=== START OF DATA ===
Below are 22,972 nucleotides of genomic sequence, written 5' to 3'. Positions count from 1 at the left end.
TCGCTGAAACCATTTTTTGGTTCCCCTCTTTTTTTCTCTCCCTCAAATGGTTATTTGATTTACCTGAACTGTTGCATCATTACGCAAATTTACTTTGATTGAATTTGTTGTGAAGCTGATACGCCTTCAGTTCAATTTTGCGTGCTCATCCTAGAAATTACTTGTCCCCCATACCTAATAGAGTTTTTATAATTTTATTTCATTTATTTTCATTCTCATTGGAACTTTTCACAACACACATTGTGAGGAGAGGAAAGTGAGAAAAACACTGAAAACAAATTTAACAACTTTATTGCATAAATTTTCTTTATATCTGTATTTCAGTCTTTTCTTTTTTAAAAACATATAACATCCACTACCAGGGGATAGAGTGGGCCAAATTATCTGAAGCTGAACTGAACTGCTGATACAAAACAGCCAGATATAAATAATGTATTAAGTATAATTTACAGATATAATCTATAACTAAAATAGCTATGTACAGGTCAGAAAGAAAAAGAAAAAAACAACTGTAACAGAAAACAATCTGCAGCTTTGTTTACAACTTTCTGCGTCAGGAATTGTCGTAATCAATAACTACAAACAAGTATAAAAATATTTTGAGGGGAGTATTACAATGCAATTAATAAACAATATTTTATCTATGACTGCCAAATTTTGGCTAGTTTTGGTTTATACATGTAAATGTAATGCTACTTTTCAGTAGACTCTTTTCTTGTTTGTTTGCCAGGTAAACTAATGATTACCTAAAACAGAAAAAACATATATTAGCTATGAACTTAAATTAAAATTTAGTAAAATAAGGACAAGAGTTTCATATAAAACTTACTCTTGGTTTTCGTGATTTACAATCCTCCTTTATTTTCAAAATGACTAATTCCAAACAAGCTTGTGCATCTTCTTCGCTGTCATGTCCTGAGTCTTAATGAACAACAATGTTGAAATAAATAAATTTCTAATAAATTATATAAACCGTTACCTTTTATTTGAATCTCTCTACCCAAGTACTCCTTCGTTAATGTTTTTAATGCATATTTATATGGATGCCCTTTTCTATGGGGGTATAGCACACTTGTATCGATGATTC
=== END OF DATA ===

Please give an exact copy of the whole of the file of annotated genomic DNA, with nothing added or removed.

Below are 22,972 nucleotides of genomic sequence, written 5' to 3'. Positions count from 1 at the left end.
TCGCTGAAACCATTTTTTGGTTCCCCTCTTTTTTTCTCTCCCTCAAATGGTTATTTGATTTACCTGAACTGTTGCATCATTACGCAAATTTACTTTGATTGAATTTGTTGTGAAGCTGATACGCCTTCAGTTCAATTTTGCGTGCTCATCCTAGAAATTACTTGTCCCCCATACCTAATAGAGTTTTTATAATTTTATTTCATTTATTTTCATTCTCATTGGAACTTTTCACAACACACATTGTGAGGAGAGGAAAGTGAGAAAAACACTGAAAACAAATTTAACAACTTTATTGCATAAATTTTCTTTATATCTGTATTTCAGTCTTTTCTTTTTTAAAAACATATAACATCCACTACCAGGGGATAGAGTGGGCCAAATTATCTGAAGCTGAACTGAACTGCTGATACAAAACAGCCAGATATAAATAATGTATTAAGTATAATTTACAGATATAATCTATAACTAAAATAGCTATGTACAGGTCAGAAAGAAAAAGAAAAAAACAACTGTAACAGAAAACAATCTGCAGCTTTGTTTACAACTTTCTGCGTCAGGAATTGTCGTAATCAATAACTACAAACAAGTATAAAAATATTTTGAGGGGAGTATTACAATGCAATTAATAAACAATATTTTATCTATGACTGCCAAATTTTGGCTAGTTTTGGTTTATACATGTAAATGTAATGCTACTTTTCAGTAGACTCTTTTCTTGTTTGTTTGCCAGGTAAACTAATGATTACCTAAAACAGAAAAAACATATATTAGCTATGAACTTAAATTAAAATTTAGTAAAATAAGGACAAGAGTTTCATATAAAACTTACTCTTGGTTTTCGTGATTTACAATCCTCCTTTATTTTCAAAATGACTAATTCCAAACAAGCTTGTGCATCTTCTTCGCTGTCATGTCCTGAGTCTTAATGAACAACAATGTTGAAATAAATAAATTTCTAATAAATTATATAAACCGTTACCTTTTATTTGAATCTCTCTACCCAAGTACTCCTTCGTTAATGTTTTTAATGCATATTTATATGGATGCCCTTTTCTATGGGGGTATAGCACACTTGTATCGATGATTC